hannibal at thegates.fsbusiness.co.uk
Thu Dec 4 04:29:21 EST 2003
> >Thanks for the example, Minnow - I should have remembered that. Mind you,
> >the Narnia books are so steeped in Nesbit's influence that I'm not sure
> >counts as an independent witness!
> Are they? He read them, according to Carpenter's "Inklings", but I don't
> know how steeped he was, any more than in eg Mark Twain, which C also
> as books Lewis had available to read.
Well, influence is a hard thing to prove, of course, but personally I think
the narrative voice he adopts in Narnia has strong echoes of Nesbit's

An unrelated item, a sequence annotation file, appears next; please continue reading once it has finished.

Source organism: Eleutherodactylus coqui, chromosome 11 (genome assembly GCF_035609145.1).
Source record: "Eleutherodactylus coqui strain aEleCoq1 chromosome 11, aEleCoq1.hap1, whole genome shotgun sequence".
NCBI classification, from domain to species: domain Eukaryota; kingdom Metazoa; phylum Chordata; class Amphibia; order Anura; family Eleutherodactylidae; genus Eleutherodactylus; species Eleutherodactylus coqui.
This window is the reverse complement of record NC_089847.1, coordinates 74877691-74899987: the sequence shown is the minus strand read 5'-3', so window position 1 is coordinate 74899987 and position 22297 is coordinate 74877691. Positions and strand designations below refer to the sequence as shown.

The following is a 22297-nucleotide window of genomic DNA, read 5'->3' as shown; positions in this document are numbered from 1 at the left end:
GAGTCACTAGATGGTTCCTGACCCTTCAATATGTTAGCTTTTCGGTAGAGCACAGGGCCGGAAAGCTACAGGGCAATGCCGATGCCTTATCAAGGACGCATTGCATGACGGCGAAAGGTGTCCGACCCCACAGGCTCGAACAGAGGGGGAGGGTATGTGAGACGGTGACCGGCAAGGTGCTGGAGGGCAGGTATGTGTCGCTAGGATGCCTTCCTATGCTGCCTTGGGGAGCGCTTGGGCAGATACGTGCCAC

(though it's not as witty, and doesn't poke quite so much fun at the
reader). And then *The Magician's Nephew* in particular, with its namecheck
of the Bastables in the first couple of lines, has always seemed to me to be
a kind of Nesbit homage. E.g. Jadis in London recalls the Babylonian queen
in *The Story of the Amulet*, while Frank and (can't remember the name) who
become the first king and queen of Narnia echo the Cook and Thief becoming
king and queen of the tropical island in *The Phoenix and the Carpet*.
I think he also had a short but admiring passage about Nesbit in *Surprised
by Joy*. All this doesn't make a cast-iron case for pervasive Nesbit
influence, perhaps, but at least I've convinced myself!
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